Snyder holds slim lead - Detroit Free Press: “With less than a week before the Nov. 4 election, Gov. Rick Snyder [R-Mich.] has only a two-point, 45%-43%, lead over Democrat Mark Schauer, according to a…poll of likely voters taken Oct. 26-28 by EPIC-MRA for the Free Press, WXYZ-TV and their media polling partners. Nine percent of respondents said they still are undecided, and 3% percent said they are voting for third-party candidates.”

AP: “In a possible preview of a 2016 presidential race, former Florida [Republican] governor Jeb Bush took a swipe at Hillary Clinton on Wednesday evening as he stumped for Republican candidates in the vital swing state of Colorado… During a rally for the Republican ticket at a county fairground in this conservative Denver suburb, Bush, without mentioning her name, alluded to comments Hillary Clinton made while stumping for Democrats on Friday. ‘This last week I saw something that was breathtaking, a candidate — a former secretary of state who was campaigning in Massachusetts — where she said that ‘don’t let them tell you that businesses create jobs.’ Bush paused as the audience booed. ‘Well the problem in America today is that not enough jobs are being created, (but) they are created by business,’ Bush continued.”

[Listen to FoxFOX News Radio’s Jason Bonewald looks at how potential 2016 presidential candidates are using their clout to boost 2014 candidates. Check out this week’s Balance of Power podcast.]

Bloomberg: “The blunt tool of television advertising is getting sharpened in this year’s midterms. The latest craze: Allowing a candidate to target you and your neighbor with completely different messages–even if you’re watching the same show, at the same time, on the same block…Who’s using this service? The John Bolton SuperPAC, which was founded by the conservative former U.N. ambassador and is dedicated to promoting candidates who support strong national defense policies, is one early adopter.  The group has placed TV spots using the DISH/DirecTV model in Arkansas and North Carolina to supplement an extensive online presence.  As part of its targeting research, it employed the consulting firm Campaign Solutions to combine and cross-check state voter files with consumer data such as magazine subscriptions, and also conduct personal interviews. Then voters were sorted into 100 personality types and arranged into 28 clusters.”

Staten Island Advance: “There are, on occasion, electoral races in which both candidates are of high quality and high integrity and conduct a tough but fair campaign about the issues. Fair-minded voters have a difficult choice, but they can know that, no matter who is elected, they'll be well represented by someone who won't embarrass their community. The election for the House of Representatives seat in the 11th New York Congressional District is nothing like that.”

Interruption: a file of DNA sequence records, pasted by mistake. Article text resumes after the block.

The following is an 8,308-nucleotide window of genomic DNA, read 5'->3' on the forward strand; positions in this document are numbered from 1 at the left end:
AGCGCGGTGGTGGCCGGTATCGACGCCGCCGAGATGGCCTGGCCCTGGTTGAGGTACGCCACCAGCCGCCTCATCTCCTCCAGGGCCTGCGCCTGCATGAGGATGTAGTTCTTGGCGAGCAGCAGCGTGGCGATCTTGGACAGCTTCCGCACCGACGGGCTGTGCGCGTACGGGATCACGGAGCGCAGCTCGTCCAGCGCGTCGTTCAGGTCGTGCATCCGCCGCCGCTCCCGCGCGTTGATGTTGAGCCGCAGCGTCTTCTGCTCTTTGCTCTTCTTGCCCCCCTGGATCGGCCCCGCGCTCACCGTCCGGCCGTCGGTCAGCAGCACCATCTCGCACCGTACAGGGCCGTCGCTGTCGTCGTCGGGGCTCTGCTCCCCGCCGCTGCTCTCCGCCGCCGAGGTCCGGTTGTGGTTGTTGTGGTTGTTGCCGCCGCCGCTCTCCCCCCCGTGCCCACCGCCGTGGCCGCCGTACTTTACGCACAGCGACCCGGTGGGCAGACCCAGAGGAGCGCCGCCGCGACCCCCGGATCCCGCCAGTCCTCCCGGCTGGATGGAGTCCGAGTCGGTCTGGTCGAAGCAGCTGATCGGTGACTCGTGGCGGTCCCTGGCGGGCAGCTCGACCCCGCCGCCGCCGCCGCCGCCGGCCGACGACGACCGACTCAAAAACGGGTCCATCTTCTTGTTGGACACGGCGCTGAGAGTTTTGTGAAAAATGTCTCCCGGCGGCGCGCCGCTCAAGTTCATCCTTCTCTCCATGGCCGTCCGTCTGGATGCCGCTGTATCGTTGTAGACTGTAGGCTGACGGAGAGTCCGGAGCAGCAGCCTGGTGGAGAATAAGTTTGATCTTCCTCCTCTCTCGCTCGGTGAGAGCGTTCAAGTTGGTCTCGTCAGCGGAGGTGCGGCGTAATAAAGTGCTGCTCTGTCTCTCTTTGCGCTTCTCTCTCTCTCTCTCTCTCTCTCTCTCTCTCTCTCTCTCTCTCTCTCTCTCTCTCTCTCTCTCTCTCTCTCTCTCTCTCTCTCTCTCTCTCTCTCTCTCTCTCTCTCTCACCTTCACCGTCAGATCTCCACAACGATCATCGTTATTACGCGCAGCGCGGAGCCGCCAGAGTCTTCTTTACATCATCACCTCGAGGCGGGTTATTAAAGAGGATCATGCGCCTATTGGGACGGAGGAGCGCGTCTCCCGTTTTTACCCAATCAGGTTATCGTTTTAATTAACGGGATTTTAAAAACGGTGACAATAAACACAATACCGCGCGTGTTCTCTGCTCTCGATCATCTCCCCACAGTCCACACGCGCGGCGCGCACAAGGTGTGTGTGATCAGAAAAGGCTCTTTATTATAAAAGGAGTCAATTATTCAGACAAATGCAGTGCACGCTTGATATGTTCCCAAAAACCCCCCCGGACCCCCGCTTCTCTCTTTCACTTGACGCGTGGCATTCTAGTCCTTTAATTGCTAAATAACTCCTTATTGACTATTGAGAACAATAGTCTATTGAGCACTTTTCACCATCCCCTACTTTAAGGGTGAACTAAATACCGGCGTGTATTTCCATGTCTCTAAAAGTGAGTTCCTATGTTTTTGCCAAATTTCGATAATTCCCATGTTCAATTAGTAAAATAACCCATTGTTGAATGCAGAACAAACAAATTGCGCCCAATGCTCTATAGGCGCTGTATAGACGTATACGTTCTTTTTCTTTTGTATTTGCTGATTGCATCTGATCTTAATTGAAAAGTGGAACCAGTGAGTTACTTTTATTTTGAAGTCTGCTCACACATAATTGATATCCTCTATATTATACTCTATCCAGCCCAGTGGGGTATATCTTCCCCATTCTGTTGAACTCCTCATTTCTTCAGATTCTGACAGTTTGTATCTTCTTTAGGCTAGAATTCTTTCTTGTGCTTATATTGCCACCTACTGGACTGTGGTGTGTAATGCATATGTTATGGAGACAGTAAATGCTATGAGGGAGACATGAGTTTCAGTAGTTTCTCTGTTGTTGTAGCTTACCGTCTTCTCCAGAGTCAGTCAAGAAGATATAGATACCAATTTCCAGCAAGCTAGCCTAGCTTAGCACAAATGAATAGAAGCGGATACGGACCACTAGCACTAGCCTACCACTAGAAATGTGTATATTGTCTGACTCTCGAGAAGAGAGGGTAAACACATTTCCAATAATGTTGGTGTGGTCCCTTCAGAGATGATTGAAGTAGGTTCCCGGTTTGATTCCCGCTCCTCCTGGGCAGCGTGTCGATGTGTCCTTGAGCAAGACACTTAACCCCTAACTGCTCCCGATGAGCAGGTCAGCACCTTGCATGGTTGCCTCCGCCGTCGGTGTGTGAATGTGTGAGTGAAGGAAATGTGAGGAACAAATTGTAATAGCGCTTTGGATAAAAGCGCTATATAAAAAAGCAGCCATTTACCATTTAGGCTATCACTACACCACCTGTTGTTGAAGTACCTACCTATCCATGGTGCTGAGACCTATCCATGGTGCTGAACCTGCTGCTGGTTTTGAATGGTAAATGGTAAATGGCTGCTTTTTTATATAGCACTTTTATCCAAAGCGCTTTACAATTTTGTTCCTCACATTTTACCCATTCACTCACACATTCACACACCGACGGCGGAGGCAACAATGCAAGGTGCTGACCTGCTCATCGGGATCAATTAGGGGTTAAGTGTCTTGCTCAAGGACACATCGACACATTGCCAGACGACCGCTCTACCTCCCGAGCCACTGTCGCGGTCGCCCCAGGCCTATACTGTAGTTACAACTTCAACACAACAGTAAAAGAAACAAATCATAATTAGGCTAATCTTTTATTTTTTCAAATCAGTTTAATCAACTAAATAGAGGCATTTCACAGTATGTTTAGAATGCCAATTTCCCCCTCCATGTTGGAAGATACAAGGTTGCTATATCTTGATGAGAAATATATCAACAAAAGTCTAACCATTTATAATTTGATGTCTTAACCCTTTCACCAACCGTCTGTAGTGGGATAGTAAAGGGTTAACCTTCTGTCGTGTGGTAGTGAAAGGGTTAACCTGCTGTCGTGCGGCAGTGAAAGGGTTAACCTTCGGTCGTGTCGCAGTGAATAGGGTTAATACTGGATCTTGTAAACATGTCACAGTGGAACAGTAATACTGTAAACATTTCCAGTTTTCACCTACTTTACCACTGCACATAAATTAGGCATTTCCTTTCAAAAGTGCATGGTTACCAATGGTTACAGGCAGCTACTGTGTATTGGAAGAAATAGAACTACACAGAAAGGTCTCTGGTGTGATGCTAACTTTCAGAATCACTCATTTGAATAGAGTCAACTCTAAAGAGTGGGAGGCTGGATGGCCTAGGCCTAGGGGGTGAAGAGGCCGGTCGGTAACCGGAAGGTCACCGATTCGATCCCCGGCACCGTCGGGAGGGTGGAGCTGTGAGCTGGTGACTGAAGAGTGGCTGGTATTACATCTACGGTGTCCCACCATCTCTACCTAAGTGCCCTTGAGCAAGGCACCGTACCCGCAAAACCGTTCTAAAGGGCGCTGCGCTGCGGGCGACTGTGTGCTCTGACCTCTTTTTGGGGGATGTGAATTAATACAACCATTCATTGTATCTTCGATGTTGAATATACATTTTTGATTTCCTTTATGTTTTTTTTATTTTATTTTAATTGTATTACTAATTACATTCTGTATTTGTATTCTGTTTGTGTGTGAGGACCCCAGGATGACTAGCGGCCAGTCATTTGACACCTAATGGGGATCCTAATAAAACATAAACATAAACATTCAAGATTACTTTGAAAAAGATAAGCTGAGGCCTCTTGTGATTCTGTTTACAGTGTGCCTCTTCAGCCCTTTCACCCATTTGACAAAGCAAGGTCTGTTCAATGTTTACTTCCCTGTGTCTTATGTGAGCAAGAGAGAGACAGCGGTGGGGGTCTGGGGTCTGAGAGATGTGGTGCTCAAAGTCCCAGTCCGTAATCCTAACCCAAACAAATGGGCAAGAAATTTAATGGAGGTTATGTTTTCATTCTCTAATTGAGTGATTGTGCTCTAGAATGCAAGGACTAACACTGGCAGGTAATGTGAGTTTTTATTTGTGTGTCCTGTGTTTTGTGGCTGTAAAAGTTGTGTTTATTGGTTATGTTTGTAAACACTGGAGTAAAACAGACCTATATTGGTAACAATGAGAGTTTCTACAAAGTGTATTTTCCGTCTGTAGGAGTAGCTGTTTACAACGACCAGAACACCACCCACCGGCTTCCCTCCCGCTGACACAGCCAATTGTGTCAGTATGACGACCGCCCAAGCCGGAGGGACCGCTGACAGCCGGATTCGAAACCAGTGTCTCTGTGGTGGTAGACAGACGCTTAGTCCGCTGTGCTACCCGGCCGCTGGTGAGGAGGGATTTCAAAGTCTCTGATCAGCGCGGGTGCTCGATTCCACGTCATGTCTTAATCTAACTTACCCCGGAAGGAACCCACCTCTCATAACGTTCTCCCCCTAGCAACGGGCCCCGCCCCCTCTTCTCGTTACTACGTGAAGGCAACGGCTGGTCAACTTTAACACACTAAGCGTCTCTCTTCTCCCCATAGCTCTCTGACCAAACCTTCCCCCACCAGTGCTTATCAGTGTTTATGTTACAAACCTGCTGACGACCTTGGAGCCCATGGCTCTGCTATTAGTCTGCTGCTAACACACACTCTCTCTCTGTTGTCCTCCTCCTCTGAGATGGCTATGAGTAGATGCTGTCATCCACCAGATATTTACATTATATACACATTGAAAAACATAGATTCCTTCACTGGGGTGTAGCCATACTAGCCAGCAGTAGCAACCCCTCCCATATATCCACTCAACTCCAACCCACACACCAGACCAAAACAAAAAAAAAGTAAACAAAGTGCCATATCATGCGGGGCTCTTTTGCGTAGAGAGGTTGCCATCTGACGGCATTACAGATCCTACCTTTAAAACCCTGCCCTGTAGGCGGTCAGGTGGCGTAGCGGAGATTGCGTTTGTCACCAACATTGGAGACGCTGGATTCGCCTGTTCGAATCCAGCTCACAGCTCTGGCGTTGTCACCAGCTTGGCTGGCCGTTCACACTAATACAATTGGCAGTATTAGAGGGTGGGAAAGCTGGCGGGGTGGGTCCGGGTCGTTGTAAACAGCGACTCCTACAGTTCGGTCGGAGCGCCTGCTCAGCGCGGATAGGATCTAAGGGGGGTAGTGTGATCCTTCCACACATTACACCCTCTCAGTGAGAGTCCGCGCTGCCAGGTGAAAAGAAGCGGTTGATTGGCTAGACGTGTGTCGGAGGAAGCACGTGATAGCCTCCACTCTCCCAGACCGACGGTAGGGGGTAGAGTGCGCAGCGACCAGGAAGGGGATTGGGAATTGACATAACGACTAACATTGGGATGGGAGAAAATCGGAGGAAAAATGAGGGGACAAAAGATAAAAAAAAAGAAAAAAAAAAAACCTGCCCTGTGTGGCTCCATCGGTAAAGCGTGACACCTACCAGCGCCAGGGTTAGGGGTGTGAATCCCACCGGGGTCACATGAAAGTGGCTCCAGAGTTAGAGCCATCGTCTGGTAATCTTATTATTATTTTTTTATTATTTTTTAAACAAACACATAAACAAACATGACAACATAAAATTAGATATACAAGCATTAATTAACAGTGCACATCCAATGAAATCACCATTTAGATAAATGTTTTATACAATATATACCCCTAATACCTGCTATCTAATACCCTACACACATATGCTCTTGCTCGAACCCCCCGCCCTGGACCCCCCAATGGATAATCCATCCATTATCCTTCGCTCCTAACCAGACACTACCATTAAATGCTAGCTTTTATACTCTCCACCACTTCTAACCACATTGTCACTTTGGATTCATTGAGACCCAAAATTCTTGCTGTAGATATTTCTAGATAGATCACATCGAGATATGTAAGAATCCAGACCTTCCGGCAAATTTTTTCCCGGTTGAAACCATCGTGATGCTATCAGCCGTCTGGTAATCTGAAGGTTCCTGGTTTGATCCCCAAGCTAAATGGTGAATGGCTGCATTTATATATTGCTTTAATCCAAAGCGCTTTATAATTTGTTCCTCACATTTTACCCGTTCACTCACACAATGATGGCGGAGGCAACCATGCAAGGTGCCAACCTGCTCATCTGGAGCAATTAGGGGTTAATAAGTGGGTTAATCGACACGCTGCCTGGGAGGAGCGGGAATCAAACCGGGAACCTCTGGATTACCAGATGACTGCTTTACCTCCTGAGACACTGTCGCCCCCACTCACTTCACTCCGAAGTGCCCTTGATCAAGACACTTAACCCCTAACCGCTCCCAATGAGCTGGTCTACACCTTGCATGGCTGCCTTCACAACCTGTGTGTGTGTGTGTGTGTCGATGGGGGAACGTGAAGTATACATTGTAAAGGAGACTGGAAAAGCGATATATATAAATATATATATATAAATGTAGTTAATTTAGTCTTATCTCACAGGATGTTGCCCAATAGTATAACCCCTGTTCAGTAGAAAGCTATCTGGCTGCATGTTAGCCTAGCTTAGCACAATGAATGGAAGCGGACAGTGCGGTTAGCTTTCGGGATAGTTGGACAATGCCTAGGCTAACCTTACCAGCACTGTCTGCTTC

Washington Free Beacon: “Democratic candidate for lieutenant governor in Arkansas John Burkhalter said being a male stripper in Little Rock was one of the many ‘tough jobs’ he had in his past. ‘I did have that job for a while, a very short time,’ Burkhalter told Larry Henry in an interview for 5NEWS, a CBS affiliate in Arkansas. He was asked about being portrayed as a candidate with a ‘different background, from Chippendales dancer to multi-millionaire.’ ‘It was when I was in Little Rock,’ Burkhalter said. ‘I’ve always been an athlete, and I was actually buying cows from a farm.’ ‘I had like 17 acres in a little place called Billy Goat Hill, which is in North Pulaski County, and I was trying to make my way in life,’ he said.”

What does your reaction to disgust say about you? Apparently it can be a good gauge of your ideological leanings. Researchers at Virginia Tech used MRI technology to measure how individuals react to images. What they found was the reactions to various images offered a strong indication as to whether or not an individual was a conservative or liberal. Science Daily: “The researchers applied a machine-learning method to all of those pictures together with the test scores in search of a predictable relationship between the two. And, indeed, they found it. Disgusting images, and the mutilated body of an animal especially, generated neural responses that were highly predictive of political orientation. That was true even though the neural predictors didn't necessarily agree with participants' conscious rating of those disturbing pictures.”

Chris Stirewalt is digital politics editor for Fox News.  Want FOX News First in your inbox every day? Sign up here.

Chris Stirewalt joined Fox News Channel (FNC) in July of 2010 and serves as politics editor based in Washington, D.C. Additionally, he authors the daily Fox News Halftime Report political news note and co-hosts the hit podcast, Perino & Stirewalt: I'll Tell You What. He also is the host of Power Play, a feature video series on Stirewalt makes frequent appearances on network programs, including America’s Newsroom, Special Report with Bret Baier and Fox News Sunday with Chris Wallace. He also provides expert political analysis for FNC’s coverage of state, congressional and presidential elections.